YSU’s young defense is exposed in scrimmage by experienced offensive unit
By Joe Scalzo
Youngstown State defensive line coach Tom Sims played seven years in the NFL and can still move pretty well for a 300-pound man.
Particularly when he’s dancing around reporters’ questions.
When asked about the defense following Saturday’s second spring scrimmage, Sims started with an old standby.
“I’ll be honest — I have to watch the film,” he said. “I know there are times we looked decent — and, to be honest, good — but there were times we looked pretty bad.
“I’ll know more in three hours.”
When asked about having three redshirt freshmen starting on the defensive line, Sims said, “The good thing about today is a lot of young football players got the opportunity to play a lot of football in a situation where it didn’t cost us.”
And when asked which defensive lineman is going to get to the quarterback this fall, he said, “Uh ...” and then started chuckling.
“Prayer,” he said finally. “We’ll get there.”
YSU’s offense scored on its first three drives, with backup quarterback Patrick Angle directing the second two, and the Penguins went the first 30 minutes without an incomplete pass en route to a typically impressive performance. While YSU’s defense stiffened over the second half of the scrimmage, there was little question which side won.
“We wanted to take it to them,” said sophomore wideout Christian Bryan, who caught three passes for 54 yards and two touchdowns. “If we play like we did today, we’re going to be a really dangerous team on offense.”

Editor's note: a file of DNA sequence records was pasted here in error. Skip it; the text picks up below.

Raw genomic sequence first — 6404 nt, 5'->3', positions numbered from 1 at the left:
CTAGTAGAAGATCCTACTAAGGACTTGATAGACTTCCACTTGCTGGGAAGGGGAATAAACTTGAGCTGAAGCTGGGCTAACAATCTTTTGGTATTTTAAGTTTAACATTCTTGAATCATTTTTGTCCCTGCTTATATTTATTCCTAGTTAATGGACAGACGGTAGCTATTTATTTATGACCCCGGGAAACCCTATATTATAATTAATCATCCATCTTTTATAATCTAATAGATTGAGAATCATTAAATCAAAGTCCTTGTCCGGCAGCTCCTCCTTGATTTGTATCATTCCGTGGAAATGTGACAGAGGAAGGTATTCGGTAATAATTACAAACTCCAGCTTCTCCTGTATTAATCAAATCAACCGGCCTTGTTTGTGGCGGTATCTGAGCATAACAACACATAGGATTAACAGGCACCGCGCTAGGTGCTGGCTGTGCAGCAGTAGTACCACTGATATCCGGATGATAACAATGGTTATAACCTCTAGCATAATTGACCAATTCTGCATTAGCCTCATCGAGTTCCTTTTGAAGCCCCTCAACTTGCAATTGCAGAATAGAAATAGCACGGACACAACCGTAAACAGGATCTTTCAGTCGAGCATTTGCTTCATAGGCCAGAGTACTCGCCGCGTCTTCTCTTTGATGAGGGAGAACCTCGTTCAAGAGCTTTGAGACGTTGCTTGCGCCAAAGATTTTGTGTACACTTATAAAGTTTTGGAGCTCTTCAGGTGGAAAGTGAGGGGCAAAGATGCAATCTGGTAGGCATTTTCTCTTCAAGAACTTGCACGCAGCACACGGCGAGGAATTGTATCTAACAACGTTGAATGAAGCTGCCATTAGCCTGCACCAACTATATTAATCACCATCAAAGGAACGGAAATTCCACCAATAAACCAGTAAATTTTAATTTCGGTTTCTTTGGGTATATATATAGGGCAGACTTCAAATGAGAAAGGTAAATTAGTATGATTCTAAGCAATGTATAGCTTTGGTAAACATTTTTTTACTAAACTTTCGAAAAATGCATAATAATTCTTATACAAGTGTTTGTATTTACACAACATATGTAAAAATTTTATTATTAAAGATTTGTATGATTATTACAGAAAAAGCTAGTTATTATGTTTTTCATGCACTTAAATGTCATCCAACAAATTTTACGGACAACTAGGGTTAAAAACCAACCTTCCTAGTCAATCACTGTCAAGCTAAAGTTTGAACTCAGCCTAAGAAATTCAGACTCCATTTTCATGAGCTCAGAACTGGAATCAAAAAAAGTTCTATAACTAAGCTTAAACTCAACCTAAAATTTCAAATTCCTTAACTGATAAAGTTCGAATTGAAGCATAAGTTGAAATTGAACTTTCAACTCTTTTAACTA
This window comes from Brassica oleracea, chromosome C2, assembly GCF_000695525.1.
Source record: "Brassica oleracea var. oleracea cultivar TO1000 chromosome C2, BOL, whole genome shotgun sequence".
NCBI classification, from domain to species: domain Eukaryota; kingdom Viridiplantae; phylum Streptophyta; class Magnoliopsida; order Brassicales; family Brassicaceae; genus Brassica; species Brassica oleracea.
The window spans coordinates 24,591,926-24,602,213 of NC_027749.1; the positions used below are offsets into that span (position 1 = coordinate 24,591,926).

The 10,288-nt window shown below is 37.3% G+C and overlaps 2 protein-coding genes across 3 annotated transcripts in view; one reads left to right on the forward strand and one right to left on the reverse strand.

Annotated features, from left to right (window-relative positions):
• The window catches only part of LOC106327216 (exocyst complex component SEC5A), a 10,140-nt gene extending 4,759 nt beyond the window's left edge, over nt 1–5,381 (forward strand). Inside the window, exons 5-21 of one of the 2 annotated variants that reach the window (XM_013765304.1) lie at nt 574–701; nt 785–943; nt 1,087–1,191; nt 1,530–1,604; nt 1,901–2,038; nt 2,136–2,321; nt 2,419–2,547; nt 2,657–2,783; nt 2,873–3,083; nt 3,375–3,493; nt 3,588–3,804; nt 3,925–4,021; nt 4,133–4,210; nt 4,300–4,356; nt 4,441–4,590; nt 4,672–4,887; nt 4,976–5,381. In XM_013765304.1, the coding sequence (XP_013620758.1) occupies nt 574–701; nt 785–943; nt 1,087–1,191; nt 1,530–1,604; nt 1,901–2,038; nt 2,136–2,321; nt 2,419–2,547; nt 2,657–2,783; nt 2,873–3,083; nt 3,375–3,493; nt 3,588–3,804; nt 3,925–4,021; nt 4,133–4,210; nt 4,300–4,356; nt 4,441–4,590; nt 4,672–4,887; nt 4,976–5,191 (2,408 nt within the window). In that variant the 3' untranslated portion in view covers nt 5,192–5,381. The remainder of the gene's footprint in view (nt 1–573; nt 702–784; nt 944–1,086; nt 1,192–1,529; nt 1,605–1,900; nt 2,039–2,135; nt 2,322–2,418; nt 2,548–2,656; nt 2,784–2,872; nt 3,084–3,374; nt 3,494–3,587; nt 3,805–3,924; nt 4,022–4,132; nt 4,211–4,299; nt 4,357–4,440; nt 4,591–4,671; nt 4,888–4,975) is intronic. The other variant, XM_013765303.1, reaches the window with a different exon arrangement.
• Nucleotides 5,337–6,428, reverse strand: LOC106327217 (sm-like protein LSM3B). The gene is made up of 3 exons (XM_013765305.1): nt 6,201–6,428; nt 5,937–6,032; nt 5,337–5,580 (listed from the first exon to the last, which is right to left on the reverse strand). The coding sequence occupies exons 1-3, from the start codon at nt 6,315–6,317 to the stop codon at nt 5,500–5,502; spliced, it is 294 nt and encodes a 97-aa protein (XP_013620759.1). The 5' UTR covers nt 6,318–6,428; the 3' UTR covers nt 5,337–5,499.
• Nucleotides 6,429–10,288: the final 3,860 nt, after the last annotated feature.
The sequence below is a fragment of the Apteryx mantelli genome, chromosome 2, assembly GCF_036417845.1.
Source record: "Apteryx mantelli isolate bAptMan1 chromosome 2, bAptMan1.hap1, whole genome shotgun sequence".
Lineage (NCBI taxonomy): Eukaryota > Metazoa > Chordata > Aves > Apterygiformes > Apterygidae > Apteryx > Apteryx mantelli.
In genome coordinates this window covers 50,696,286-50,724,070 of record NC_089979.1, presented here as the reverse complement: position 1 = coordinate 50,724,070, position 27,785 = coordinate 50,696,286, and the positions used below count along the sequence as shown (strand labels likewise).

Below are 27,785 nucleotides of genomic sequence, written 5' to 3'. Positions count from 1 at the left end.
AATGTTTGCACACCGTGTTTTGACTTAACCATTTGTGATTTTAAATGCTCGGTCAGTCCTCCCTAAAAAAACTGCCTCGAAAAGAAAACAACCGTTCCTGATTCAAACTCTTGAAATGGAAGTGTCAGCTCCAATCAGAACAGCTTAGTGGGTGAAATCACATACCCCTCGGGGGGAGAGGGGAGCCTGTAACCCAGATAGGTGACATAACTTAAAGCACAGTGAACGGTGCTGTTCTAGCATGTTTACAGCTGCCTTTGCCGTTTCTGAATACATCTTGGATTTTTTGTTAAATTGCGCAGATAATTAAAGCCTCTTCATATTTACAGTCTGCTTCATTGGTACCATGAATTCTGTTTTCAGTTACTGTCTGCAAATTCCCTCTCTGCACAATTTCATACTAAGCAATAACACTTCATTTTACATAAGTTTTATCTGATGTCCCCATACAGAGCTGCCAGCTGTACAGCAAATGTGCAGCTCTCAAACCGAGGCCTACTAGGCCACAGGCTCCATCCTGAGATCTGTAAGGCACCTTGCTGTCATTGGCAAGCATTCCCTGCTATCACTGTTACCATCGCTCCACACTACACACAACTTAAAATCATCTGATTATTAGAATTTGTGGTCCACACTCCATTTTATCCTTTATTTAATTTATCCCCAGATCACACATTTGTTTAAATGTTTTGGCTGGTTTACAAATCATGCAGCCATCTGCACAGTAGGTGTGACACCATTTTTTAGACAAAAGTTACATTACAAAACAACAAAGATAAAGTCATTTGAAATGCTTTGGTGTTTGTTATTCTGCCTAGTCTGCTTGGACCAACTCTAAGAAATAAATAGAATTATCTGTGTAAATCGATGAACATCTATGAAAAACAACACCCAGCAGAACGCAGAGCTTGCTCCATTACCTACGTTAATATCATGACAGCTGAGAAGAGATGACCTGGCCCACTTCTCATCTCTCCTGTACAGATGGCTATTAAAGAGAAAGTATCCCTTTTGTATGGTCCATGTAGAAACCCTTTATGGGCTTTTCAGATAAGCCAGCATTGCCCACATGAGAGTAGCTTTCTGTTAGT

Sims is known for his funny lines, but when a reporter started his interview by asking for some comedy, Sims shook his head and said, “How about tragedy?”
Thanks to injuries to starting defensive linemen Nick DeKraker and Aronde Stanton — and the graduation of three starters from last fall — the Penguins started redshirt freshmen Steve Zaborsky, Emmanuel Kromah and Trevor Strickland next to senior Josh Fenderson up front.
Add in sophomore linebacker Dubem Nwadiogbu (filling in for injured LB Travis Williams), sophomore CB Brandon Neal (a surprise starter after sitting out last season) and sophomore CB Julius Childs (a junior college transfer) and it was see why the first-team defense struggled.
And the second-team.
“We have youth,” Penguins coach Eric Wolford said. “We can’t let youth be an excuse.
“It’s for those guys to start growing and take that next step in becoming veteran players around here.”
In fairness, the Penguins return every starter — and every coach — from an offense that set several school records and led the conference in most statistical categories. They can make any defense look bad, particularly one trying to integrate a lot of new players in a new system.
“They can,” Sims said. “They do an excellent job of exploiting what you give them. They see what you give them and they attack.
“It’s just something we’ve got to take in stride and keep working to get better.”